The missiles of October (Flash Fiction)

(A short – very experimental –  flash fiction piece I wrote a while ago.)
8:52 p.m. Strange day. But at least I’m headed home for the weekend. College has been way harder than I thought it’d be. And I’ve got to watch my speed in this crazy car my dad got me for having made it out of high school.
Thanks, dad.
I’m driving home from my first semester at college in my 1973 Plymouth Gold-Duster and although I just met her about a month ago, I’m also really missing my girlfriend.
And home.
I’ve never been away from home so long before. Right now, I just want to get home.
Funny how homesickness grows the closer I get there.
So I started my trip back home the same way I got here; taking Highway 21 south through Talladega and Montgomery. I prefer it to going through Birmingham and the interstate.
It’s just a nicer drive. And if you look, you can almost see the speedway and sometimes, on a clear day, even Mount Cheaha to the left.
Something happened to the Lynyrd Skynyrd tape on the 8-track in Montgomery so I turned on Larry King Overnight. Of course, I spent the next 30 minutes yelling at him, but it kept me awake.
A few minutes ago I saw a shooting star. It was the biggest and brightest falling star I’d ever seen.
At least, I thought it was a star.
I’d made it just about to Georgiana when the thing lit up half the southern sky.
Half the sky!
Who doesn’t love shooting stars?
But then the second one hits and I get a little exercised.
Not scared or frightened, just alerted.
Aware of my surroundings.
But when I can see the pine trees lining Interstate 65, which are normally in total darkness, I realize that it isn’t a run-of-the-mill shooting star.
Nope.
From what my political science professor has been teaching us, I’m thinking Soviets.
Ruskies!
Finally.
After years of practicing the head-between-the-knees position in elementary school, and sometimes hiding under school desks that were obviously designed to protect from the debilitating effects of nuclear radiation and blasts, they’ve finally done it.
That’s got to be it!
OK. Ok. Got to calm down and think clear.
I’m gonna get back on the road and try and make it to a gas station and call home to check on everyone.
I’m a sitting duck here on this big interstate. I’m gonna try and make it to Evergreen and call home.
9:37 p.m.
I make it to an Amoco station at the first Evergreen exit. My heart is racing. I think one of Ruskies see me so, just to be careful, I drive without the headlights on for ten miles.
I think I hit a small deer, maybe two.
Can’t worry about that now though.
The sky is full of lights streaking everywhere. I don’t know what to do. They start at one end of the horizon and in a split second, they’re at the other end.
I ain’t never seen anything like it. My hands are sweating.
10:16 p.m.
I’m at Barnett Crossroads, the middle of nowhere. There is nothing here, not even a gas station. But at least I am a little closer to home.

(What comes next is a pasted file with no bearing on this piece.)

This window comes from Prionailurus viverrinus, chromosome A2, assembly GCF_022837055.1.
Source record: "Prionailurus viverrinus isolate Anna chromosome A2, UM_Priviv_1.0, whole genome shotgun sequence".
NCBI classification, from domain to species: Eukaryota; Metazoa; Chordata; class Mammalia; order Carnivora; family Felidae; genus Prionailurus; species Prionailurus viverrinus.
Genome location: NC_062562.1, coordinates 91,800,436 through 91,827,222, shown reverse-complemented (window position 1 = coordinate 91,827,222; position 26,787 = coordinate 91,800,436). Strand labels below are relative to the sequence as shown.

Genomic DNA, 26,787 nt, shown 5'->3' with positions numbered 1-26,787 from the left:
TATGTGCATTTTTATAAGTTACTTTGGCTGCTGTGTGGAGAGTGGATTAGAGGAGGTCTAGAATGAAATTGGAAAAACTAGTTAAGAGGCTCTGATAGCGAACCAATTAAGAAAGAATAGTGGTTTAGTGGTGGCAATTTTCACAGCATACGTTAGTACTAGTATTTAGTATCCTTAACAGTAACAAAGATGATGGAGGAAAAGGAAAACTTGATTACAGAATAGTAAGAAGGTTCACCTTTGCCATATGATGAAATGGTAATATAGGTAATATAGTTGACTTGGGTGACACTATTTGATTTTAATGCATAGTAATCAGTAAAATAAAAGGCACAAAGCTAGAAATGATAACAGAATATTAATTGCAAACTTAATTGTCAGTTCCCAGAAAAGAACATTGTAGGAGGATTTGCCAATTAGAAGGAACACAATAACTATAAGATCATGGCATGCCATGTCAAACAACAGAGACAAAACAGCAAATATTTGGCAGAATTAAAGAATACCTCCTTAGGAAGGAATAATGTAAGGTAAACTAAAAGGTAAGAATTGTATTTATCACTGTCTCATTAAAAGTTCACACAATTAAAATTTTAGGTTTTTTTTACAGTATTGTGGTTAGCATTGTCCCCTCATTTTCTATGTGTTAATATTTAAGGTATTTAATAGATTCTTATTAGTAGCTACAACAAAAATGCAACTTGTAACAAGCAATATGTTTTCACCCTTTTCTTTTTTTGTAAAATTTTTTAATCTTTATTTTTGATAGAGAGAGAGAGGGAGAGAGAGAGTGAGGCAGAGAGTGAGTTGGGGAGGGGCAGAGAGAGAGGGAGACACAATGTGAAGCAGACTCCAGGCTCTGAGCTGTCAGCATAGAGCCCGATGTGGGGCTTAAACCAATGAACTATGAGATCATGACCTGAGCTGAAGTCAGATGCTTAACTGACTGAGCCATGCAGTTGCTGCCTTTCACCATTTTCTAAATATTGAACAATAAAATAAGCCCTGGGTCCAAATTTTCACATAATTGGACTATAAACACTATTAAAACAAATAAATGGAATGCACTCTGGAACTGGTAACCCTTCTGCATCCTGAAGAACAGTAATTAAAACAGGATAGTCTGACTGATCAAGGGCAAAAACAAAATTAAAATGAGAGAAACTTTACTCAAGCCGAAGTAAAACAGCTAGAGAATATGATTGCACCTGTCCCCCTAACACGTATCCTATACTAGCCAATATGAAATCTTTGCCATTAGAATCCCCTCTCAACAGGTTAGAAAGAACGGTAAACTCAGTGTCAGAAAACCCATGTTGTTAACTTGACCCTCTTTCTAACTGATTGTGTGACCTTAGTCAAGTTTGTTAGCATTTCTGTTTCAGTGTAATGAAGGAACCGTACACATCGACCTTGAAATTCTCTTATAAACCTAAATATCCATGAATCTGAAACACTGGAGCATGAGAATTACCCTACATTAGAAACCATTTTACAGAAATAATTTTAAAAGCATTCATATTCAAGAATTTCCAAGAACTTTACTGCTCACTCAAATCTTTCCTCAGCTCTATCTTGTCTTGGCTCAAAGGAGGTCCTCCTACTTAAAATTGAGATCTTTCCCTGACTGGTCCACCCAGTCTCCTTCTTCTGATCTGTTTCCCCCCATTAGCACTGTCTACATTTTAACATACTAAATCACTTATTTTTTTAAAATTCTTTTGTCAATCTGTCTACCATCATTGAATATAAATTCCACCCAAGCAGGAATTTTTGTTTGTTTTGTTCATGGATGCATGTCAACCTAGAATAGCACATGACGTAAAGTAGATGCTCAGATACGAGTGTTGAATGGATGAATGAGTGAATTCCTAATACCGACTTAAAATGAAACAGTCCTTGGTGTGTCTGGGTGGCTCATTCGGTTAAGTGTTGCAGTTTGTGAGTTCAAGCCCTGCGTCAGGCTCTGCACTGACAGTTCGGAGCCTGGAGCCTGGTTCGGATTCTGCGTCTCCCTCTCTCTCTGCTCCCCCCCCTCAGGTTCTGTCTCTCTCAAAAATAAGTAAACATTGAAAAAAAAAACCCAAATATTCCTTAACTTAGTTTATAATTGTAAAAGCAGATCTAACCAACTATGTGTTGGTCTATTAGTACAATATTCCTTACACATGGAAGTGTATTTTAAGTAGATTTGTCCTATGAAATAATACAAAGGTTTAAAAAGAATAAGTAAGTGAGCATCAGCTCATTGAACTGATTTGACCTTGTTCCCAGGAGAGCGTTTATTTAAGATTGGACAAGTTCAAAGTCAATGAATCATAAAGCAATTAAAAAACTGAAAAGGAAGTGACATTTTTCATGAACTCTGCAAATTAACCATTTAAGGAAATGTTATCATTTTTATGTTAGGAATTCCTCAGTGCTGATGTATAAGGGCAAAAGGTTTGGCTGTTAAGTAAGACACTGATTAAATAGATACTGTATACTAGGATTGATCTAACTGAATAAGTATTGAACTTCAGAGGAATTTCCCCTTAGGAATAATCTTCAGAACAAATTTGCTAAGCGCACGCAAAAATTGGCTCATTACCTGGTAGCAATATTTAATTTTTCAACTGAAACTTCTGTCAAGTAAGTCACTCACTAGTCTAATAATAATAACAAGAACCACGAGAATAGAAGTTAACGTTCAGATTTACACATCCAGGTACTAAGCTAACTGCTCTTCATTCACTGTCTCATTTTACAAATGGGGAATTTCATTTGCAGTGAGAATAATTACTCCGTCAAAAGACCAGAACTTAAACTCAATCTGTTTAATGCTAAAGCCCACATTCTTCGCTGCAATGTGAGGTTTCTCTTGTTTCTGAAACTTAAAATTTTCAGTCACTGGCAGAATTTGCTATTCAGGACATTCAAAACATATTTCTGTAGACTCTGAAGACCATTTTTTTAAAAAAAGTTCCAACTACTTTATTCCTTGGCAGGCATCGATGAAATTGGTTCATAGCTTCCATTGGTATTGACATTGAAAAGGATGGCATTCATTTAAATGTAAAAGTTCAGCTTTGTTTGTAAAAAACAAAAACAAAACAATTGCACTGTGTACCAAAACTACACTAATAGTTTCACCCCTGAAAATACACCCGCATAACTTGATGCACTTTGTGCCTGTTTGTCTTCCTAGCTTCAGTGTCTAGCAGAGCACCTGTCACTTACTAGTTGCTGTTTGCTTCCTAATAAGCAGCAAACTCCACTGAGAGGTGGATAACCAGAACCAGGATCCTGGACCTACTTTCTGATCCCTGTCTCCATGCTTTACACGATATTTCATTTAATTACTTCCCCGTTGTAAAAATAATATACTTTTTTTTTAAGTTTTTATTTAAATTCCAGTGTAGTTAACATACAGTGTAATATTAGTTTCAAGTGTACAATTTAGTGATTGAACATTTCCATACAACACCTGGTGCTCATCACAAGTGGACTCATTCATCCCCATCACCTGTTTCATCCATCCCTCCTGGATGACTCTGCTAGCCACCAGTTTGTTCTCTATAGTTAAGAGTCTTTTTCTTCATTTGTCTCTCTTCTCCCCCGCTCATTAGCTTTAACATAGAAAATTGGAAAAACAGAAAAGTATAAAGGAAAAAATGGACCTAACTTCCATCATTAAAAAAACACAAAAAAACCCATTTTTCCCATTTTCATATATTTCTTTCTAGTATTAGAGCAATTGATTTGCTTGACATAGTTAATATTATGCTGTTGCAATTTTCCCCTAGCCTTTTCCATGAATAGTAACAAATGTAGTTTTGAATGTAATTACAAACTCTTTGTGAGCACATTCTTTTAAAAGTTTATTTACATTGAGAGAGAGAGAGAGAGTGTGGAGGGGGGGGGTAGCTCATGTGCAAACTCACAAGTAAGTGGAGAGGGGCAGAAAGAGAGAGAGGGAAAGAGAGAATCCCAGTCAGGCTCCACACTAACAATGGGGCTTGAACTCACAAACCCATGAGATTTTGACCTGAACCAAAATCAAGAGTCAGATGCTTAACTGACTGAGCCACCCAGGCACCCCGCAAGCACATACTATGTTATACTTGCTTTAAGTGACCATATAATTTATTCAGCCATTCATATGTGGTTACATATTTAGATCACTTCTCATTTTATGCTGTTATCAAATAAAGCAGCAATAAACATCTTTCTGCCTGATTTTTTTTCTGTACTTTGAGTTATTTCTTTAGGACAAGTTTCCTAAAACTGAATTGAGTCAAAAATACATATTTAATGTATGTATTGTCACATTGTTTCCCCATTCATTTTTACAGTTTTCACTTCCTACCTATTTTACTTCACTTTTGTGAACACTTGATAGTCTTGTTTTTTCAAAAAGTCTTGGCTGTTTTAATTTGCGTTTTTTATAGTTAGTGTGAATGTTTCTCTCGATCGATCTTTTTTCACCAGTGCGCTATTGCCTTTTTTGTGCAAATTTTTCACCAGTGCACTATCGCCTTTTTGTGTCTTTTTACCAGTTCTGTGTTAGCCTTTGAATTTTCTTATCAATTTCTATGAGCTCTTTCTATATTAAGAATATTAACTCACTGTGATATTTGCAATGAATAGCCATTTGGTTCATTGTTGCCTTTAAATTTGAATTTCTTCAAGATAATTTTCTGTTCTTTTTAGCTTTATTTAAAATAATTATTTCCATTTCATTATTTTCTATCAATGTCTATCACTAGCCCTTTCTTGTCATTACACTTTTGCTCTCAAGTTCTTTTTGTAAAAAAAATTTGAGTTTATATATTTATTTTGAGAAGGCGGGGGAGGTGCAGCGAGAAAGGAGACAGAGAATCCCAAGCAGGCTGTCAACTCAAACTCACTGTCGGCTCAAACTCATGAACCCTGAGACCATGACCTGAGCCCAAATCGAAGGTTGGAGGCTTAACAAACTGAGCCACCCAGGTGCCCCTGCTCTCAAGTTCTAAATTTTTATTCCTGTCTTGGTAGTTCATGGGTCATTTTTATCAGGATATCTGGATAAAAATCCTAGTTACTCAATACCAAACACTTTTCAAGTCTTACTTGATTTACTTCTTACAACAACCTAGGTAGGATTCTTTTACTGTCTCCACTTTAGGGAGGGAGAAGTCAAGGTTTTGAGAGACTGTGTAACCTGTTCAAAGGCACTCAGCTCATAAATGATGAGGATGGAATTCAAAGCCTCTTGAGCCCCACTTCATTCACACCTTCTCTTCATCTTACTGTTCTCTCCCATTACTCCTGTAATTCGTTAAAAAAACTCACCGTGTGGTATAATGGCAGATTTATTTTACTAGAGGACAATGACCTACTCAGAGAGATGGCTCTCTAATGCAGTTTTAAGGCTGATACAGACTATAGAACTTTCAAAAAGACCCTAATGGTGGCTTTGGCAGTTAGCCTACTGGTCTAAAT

Not that it matters now. I think that we’ll all be dead by midnight.
I wonder if it is really the Ruskies? I’m still alive.
And, I got hold of my mom on the phone when I was in Evergreen. She didn’t see anything on the news about an impending regional military takeover.
She is alarmed by the thought though.
She says that it is probably Eglin Air Force Base doing some night training and not to worry.
Maybe.
I ain’t so sure.
Here’s what I am thinking now:
Jesus!
No, really. Physically. The Second return!
I mean, look at the lights.
I ain’t never been so scared in all my short life.
I suppose now is a good time to say that I’m really sorry for all those times I smacked my cousins, even if they did deserve it. And I wish I hadn’t stolen that Snickers from K-Mart.
Although it was satisfying.
Oh, good grief; what’s it matter now? This is it, it’s all over. No more second chances. No more do-overs.
I better try to get through to mom again.
10:49 p.m.
I make it to the Brewton exit and call home again. No answer. I leave a message explaining that I hope they are all prepared for eternity. I also apologize for not warning them earlier, explaining that, at first, I thought it was the Russians.
I tell them I love them and get back on the road.
But, what’s the point if Jesus is here?
Maybe I should stay right here and wait.
The lights are driving me crazy. They are everywhere.
I make one more call to make sure they got my message earlier.
My granddad answers, which is strange because I hadn’t expected to hear his voice again, especially since, well, the funeral.
Which was four years ago.
What’s going on?
I can’t think straight.
And those insane lights are getting closer.
My granddad’s voice reassures me, “Drive safe son. I’ll see when you get here.”
“Ok, granddad. I will. I sure do miss you.”
I begin snaking my way down Highway 225. When are they gonna finish that stupid bridge?
For some reason, I feel calm after talking with him. I sure do miss him.
Another bright light, this time right in front of my car.
This has got to be the end. I had expected to live a lot longer, maybe see the Braves go to the series, the Saints win two games, and see this crazy interstate bridge finished.
But I suppose not.
I’m ready Jesus!


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